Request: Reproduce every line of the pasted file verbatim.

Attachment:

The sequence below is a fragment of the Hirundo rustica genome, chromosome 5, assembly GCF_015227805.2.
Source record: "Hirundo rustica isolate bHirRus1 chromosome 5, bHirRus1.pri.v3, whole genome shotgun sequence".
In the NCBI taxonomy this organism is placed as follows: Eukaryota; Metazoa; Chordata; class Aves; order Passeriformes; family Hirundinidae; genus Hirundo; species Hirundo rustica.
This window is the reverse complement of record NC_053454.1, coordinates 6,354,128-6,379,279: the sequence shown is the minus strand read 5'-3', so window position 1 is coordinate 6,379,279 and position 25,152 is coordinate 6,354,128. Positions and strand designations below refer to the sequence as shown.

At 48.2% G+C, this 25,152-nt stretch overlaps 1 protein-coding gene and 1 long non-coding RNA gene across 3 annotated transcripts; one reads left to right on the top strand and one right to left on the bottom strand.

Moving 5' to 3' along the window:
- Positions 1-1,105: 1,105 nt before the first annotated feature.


The sequence below is a fragment of the Hirundo rustica genome, chromosome 5, assembly GCF_015227805.2.
Source record: "Hirundo rustica isolate bHirRus1 chromosome 5, bHirRus1.pri.v3, whole genome shotgun sequence".
In the NCBI taxonomy this organism is placed as follows: Eukaryota; Metazoa; Chordata; class Aves; order Passeriformes; family Hirundinidae; genus Hirundo; species Hirundo rustica.
This window is the reverse complement of record NC_053454.1, coordinates 6,354,128-6,379,279: the sequence shown is the minus strand read 5'-3', so window position 1 is coordinate 6,379,279 and position 25,152 is coordinate 6,354,128. Positions and strand designations below refer to the sequence as shown.

At 48.2% G+C, this 25,152-nt stretch overlaps 1 protein-coding gene and 1 long non-coding RNA gene across 3 annotated transcripts; one reads left to right on the top strand and one right to left on the bottom strand.

Moving 5' to 3' along the window:
- Positions 1-1,105: 1,105 nt before the first annotated feature.